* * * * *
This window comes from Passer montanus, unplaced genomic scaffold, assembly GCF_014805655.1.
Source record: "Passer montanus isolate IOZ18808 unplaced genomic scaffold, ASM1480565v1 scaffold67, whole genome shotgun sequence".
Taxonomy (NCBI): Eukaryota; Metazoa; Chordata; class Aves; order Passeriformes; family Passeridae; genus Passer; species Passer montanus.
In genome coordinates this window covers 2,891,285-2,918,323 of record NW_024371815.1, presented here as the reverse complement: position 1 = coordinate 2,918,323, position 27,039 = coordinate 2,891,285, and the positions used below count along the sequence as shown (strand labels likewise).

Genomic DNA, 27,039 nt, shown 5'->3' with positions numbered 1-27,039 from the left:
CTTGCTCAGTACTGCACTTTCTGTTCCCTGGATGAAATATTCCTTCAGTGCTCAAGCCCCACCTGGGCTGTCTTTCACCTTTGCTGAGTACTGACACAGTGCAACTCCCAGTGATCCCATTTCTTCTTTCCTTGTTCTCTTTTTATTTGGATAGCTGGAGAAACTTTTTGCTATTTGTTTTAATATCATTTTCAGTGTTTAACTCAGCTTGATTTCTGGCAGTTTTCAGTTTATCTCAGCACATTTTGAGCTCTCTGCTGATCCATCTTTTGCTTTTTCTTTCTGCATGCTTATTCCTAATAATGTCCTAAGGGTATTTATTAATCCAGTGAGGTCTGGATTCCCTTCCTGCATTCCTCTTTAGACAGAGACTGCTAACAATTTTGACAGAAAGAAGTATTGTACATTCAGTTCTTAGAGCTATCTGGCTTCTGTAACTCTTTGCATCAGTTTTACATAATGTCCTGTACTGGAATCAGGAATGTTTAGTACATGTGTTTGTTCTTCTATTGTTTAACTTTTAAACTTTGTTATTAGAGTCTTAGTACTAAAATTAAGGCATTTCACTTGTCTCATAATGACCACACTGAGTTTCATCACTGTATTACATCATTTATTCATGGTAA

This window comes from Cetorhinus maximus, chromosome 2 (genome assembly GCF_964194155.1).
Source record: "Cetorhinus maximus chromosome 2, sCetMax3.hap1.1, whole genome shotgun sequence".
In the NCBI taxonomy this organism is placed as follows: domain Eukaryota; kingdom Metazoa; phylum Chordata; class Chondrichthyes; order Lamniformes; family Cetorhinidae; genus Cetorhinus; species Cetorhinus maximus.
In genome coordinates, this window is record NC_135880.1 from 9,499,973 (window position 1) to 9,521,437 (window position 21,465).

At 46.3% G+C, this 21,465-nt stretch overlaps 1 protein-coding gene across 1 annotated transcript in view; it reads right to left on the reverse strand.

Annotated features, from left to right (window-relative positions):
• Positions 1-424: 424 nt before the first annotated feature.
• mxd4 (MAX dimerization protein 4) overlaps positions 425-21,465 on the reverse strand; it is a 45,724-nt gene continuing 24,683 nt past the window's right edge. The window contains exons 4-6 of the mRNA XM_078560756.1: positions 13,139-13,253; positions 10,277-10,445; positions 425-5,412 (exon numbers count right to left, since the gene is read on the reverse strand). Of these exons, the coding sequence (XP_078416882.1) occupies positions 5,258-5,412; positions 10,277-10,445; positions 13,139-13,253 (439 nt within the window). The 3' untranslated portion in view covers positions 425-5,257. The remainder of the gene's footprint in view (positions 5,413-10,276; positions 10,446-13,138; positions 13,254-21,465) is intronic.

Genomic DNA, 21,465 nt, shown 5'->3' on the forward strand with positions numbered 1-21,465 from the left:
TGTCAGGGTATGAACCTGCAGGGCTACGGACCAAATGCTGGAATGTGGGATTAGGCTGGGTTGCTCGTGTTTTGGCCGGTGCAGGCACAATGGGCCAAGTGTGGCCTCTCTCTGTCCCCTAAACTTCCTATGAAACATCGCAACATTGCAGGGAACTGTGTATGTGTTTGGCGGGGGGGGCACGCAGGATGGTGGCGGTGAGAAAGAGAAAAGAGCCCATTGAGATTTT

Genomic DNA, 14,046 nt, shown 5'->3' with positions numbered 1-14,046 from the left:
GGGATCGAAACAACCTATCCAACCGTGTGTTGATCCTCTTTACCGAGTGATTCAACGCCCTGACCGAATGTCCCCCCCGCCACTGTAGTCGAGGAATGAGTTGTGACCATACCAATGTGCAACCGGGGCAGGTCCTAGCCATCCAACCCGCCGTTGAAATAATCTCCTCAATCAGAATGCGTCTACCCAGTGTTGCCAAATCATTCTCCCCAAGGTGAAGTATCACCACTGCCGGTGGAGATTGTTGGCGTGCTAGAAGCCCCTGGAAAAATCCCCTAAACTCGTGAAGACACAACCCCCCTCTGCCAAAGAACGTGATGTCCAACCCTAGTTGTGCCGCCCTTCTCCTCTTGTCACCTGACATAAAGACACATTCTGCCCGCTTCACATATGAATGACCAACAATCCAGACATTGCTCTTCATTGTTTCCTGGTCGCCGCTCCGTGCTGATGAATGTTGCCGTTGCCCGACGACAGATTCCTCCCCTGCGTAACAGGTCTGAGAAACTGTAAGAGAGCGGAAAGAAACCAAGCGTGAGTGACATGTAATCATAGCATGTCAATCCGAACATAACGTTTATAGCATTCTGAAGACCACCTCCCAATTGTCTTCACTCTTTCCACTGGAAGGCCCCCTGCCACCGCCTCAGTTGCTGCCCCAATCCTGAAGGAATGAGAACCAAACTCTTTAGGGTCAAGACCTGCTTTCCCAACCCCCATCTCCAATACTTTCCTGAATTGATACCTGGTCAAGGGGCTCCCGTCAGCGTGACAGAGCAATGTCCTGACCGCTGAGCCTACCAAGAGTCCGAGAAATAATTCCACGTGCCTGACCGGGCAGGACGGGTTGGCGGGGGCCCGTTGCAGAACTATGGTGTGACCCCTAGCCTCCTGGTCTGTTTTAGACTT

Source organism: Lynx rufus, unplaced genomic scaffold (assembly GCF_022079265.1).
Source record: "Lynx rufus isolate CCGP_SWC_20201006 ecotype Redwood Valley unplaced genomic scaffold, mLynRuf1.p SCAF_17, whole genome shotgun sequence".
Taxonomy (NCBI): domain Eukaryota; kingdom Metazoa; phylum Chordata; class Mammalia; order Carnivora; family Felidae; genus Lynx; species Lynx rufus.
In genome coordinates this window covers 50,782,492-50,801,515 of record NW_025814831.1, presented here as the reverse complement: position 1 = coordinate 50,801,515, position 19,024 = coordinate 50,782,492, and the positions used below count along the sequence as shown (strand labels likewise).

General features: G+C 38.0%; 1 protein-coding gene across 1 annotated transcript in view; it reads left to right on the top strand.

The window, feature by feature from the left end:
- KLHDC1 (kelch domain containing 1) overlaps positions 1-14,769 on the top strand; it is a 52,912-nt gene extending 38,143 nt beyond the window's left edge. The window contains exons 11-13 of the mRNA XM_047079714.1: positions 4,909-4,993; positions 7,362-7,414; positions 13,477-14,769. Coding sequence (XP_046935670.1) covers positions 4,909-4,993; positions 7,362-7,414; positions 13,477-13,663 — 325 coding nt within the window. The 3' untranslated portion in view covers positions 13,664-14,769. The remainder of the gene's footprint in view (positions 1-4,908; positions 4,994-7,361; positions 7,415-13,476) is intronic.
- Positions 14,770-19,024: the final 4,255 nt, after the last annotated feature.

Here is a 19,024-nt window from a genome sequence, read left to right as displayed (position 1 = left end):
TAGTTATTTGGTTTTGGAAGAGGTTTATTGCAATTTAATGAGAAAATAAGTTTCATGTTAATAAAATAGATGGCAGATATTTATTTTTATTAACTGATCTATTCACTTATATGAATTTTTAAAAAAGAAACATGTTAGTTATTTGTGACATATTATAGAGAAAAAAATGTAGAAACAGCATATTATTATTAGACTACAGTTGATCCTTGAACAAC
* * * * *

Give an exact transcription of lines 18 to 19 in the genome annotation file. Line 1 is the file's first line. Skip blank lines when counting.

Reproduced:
GGGATCGAAACAACCTATCCAACCGTGTGTTGATCCTCTTTACCGAGTGATTCAACGCCCTGACCGAATGTCCCCCCCGCCACTGTAGTCGAGGAATGAGTTGTGACCATACCAATGTGCAACCGGGGCAGGTCCTAGCCATCCAACCCGCCGTTGAAATAATCTCCTCAATCAGAATGCGTCTACCCAGTGTTGCCAAATCATTCTCCCCAAGGTGAAGTATCACCACTGCCGGTGGAGATTGTTGGCGTGCTAGAAGCCCCTGGAAAAATCCCCTAAACTCGTGAAGACACAACCCCCCTCTGCCAAAGAACGTGATGTCCAACCCTAGTTGTGCCGCCCTTCTCCTCTTGTCACCTGACATAAAGACACATTCTGCCCGCTTCACATATGAATGACCAACAATCCAGACATTGCTCTTCATTGTTTCCTGGTCGCCGCTCCGTGCTGATGAATGTTGCCGTTGCCCGACGACAGATTCCTCCCCTGCGTAACAGGTCTGAGAAACTGTAAGAGAGCGGAAAGAAACCAAGCGTGAGTGACATGTAATCATAGCATGTCAATCCGAACATAACGTTTATAGCATTCTGAAGACCACCTCCCAATTGTCTTCACTCTTTCCACTGGAAGGCCCCCTGCCACCGCCTCAGTTGCTGCCCCAATCCTGAAGGAATGAGAACCAAACTCTTTAGGGTCAAGACCTGCTTTCCCAACCCCCATCTCCAATACTTTCCTGAATTGATACCTGGTCAAGGGGCTCCCGTCAGCGTGACAGAGCAATGTCCTGACCGCTGAGCCTACCAAGAGTCCGAGAAATAATTCCACGTGCCTGACCGGGCAGGACGGGTTGGCGGGGGCCCGTTGCAGAACTATGGTGTGACCCCTAGCCTCCTGGTCTGTTTTAGACTT

Source organism: Lynx rufus, unplaced genomic scaffold (assembly GCF_022079265.1).